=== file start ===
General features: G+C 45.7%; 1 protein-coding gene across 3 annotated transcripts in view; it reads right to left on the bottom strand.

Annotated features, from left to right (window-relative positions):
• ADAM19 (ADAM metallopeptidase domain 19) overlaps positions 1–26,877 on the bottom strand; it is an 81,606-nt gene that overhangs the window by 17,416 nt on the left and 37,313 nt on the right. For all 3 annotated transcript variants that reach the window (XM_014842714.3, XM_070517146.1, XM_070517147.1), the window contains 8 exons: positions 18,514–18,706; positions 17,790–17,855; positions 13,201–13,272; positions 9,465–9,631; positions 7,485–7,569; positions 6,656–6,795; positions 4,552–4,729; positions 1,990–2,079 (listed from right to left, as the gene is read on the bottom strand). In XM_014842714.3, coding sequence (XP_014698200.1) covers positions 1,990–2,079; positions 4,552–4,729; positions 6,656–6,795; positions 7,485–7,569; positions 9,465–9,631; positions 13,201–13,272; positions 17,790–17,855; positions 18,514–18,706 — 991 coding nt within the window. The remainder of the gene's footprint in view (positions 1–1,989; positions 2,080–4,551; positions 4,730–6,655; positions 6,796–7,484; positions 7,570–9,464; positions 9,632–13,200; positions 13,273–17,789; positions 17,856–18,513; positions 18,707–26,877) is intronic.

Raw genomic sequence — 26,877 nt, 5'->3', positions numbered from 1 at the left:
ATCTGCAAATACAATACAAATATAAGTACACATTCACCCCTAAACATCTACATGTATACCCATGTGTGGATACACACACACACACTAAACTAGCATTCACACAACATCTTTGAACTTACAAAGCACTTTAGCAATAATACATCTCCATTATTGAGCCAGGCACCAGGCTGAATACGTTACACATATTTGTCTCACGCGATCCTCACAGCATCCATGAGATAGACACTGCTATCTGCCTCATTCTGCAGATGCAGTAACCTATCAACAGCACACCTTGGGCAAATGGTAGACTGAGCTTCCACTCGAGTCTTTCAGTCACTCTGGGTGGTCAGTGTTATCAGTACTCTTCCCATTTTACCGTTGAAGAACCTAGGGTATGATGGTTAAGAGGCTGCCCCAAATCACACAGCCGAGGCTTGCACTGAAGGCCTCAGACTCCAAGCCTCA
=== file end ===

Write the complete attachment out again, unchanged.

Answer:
General features: G+C 45.7%; 1 protein-coding gene across 3 annotated transcripts in view; it reads right to left on the bottom strand.

Annotated features, from left to right (window-relative positions):
• ADAM19 (ADAM metallopeptidase domain 19) overlaps positions 1–26,877 on the bottom strand; it is an 81,606-nt gene that overhangs the window by 17,416 nt on the left and 37,313 nt on the right. For all 3 annotated transcript variants that reach the window (XM_014842714.3, XM_070517146.1, XM_070517147.1), the window contains 8 exons: positions 18,514–18,706; positions 17,790–17,855; positions 13,201–13,272; positions 9,465–9,631; positions 7,485–7,569; positions 6,656–6,795; positions 4,552–4,729; positions 1,990–2,079 (listed from right to left, as the gene is read on the bottom strand). In XM_014842714.3, coding sequence (XP_014698200.1) covers positions 1,990–2,079; positions 4,552–4,729; positions 6,656–6,795; positions 7,485–7,569; positions 9,465–9,631; positions 13,201–13,272; positions 17,790–17,855; positions 18,514–18,706 — 991 coding nt within the window. The remainder of the gene's footprint in view (positions 1–1,989; positions 2,080–4,551; positions 4,730–6,655; positions 6,796–7,484; positions 7,570–9,464; positions 9,632–13,200; positions 13,273–17,789; positions 17,856–18,513; positions 18,707–26,877) is intronic.

Raw genomic sequence — 26,877 nt, 5'->3', positions numbered from 1 at the left:
ATCTGCAAATACAATACAAATATAAGTACACATTCACCCCTAAACATCTACATGTATACCCATGTGTGGATACACACACACACACTAAACTAGCATTCACACAACATCTTTGAACTTACAAAGCACTTTAGCAATAATACATCTCCATTATTGAGCCAGGCACCAGGCTGAATACGTTACACATATTTGTCTCACGCGATCCTCACAGCATCCATGAGATAGACACTGCTATCTGCCTCATTCTGCAGATGCAGTAACCTATCAACAGCACACCTTGGGCAAATGGTAGACTGAGCTTCCACTCGAGTCTTTCAGTCACTCTGGGTGGTCAGTGTTATCAGTACTCTTCCCATTTTACCGTTGAAGAACCTAGGGTATGATGGTTAAGAGGCTGCCCCAAATCACACAGCCGAGGCTTGCACTGAAGGCCTCAGACTCCAAGCCTCA